Rising markets are key for a couple of high payout funds - Two funds - FIE and XTR - pay out a pre-set steady stream of cash that is partly based on unrealized capital gains, and thus becomes return of capital, from increases in the market value of holdings. In years when markets decline the ROC will be bad and in up years like 2012 and 2013, the ROC will be good. Long term success depends on markets rising more than they fall over the years.

Dividend stock focus explains the last group of high payers - Our table of the top 15 best after-tax payouts contains three funds whose high cash distribution depends on a portfolio of stocks paying healthy dividends - ZDV, ZUT and XEI. The funds merely pay out what they generate.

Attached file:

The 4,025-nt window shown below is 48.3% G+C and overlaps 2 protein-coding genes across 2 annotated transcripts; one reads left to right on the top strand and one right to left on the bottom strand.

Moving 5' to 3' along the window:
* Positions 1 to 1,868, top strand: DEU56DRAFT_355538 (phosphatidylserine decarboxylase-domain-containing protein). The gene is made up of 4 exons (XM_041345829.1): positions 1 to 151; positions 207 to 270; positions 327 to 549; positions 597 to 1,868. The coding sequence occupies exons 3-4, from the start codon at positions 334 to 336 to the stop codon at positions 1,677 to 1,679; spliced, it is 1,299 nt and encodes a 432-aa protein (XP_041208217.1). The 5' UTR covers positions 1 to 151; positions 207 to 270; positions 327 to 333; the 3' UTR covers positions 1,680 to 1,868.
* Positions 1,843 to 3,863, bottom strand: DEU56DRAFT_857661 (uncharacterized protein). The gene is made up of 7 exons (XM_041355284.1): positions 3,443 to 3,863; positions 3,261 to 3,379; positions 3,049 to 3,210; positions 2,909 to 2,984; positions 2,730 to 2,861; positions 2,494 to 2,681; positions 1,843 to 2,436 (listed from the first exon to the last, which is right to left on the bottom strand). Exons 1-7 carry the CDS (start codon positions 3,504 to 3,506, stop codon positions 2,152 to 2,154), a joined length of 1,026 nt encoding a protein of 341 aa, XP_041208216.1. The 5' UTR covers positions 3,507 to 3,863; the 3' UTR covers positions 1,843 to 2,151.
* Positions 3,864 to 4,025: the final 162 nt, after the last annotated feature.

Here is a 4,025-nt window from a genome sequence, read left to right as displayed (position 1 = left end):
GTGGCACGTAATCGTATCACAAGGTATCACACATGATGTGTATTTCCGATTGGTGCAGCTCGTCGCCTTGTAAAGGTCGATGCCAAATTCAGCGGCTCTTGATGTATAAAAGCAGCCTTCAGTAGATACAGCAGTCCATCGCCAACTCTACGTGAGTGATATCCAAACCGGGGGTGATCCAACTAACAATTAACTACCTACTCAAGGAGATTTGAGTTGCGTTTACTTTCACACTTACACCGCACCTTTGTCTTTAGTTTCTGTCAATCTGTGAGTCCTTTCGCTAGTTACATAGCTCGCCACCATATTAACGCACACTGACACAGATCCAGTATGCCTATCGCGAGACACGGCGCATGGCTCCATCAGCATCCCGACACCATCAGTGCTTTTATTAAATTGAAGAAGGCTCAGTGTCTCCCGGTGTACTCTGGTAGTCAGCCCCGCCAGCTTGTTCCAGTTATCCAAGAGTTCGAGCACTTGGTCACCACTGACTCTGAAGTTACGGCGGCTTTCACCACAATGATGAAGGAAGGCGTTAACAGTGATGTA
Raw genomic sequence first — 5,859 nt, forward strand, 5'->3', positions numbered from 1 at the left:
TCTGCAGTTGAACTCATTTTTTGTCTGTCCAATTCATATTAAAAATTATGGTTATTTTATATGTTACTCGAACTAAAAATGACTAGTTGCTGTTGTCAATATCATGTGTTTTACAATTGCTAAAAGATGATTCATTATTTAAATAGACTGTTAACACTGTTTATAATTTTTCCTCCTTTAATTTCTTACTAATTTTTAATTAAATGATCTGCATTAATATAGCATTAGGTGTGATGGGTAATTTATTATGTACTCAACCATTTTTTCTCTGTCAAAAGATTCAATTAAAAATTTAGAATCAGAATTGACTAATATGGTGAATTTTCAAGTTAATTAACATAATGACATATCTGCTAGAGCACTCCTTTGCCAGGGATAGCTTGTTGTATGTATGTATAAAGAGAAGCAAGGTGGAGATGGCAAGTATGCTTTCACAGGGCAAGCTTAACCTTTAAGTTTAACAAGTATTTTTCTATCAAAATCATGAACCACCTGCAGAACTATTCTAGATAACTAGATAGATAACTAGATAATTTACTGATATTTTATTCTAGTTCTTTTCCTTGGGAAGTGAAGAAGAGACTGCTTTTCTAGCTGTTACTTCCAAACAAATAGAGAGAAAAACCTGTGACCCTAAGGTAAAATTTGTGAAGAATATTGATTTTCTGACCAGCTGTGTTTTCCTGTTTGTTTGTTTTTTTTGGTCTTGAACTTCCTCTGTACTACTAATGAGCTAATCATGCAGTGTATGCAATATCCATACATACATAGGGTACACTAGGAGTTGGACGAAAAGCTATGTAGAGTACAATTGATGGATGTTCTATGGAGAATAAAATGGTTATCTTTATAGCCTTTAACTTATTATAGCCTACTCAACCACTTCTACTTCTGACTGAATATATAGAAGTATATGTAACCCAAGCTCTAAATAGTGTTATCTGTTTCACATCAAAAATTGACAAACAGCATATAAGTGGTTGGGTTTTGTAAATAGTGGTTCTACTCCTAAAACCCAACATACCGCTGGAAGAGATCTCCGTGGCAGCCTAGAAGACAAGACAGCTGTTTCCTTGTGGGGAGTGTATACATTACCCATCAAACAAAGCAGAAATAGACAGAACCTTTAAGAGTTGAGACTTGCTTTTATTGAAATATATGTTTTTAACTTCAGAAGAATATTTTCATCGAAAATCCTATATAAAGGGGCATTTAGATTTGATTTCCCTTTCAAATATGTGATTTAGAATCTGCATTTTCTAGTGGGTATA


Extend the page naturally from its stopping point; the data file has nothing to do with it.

Major Canadian Index ETFs are tax efficient for middle income investors but not nearly as much for high bracket earners - For comparison we compiled the same data for some of the most popular Canadian equity index ETFs. The first thing we note is that generally the net after-tax payouts are much more modest, in the 2- 3% range across both income tax brackets. But the tax efficiency in terms of amount of each pre-tax dollar retained after tax is much better for the middle income earner, around 86 cents on the dollar, than for a a high bracket investor. The index funds mainly pay out dividends, which are taxed less in the middle income investor's hands.
(click to enlarge)

There is not much difference in efficiency between the highest cash payout funds and the index funds for the middle income investor. There is a great deal more difference for the high income investor - 72 cents on the dollar retained from the index fund payout vs as much as 90+ cents. The high payout funds with high efficiency are a much more appealing proposition for high earners.